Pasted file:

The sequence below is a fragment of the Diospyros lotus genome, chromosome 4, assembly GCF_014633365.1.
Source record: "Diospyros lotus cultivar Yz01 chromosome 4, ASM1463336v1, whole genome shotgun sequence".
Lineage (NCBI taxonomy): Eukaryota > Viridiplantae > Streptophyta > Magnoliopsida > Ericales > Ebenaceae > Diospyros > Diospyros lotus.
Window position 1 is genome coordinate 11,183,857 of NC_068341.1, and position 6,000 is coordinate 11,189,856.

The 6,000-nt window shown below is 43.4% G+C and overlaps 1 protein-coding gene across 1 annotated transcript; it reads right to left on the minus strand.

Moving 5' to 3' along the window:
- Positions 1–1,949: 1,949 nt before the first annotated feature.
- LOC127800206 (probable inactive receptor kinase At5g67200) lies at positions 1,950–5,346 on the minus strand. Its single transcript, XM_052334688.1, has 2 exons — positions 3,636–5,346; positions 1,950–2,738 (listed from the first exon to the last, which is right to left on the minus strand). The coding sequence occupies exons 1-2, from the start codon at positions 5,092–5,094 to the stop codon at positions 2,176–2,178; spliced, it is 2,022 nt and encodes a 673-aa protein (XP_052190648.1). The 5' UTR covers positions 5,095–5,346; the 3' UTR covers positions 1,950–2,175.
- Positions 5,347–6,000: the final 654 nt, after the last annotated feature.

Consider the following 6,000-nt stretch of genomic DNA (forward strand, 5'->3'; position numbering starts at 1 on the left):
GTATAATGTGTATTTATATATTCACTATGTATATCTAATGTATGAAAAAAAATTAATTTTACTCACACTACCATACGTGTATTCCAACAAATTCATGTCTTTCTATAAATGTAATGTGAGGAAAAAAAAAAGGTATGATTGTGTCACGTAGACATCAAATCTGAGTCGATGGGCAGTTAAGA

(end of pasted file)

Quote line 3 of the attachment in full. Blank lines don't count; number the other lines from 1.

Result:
Lineage (NCBI taxonomy): Eukaryota > Viridiplantae > Streptophyta > Magnoliopsida > Ericales > Ebenaceae > Diospyros > Diospyros lotus.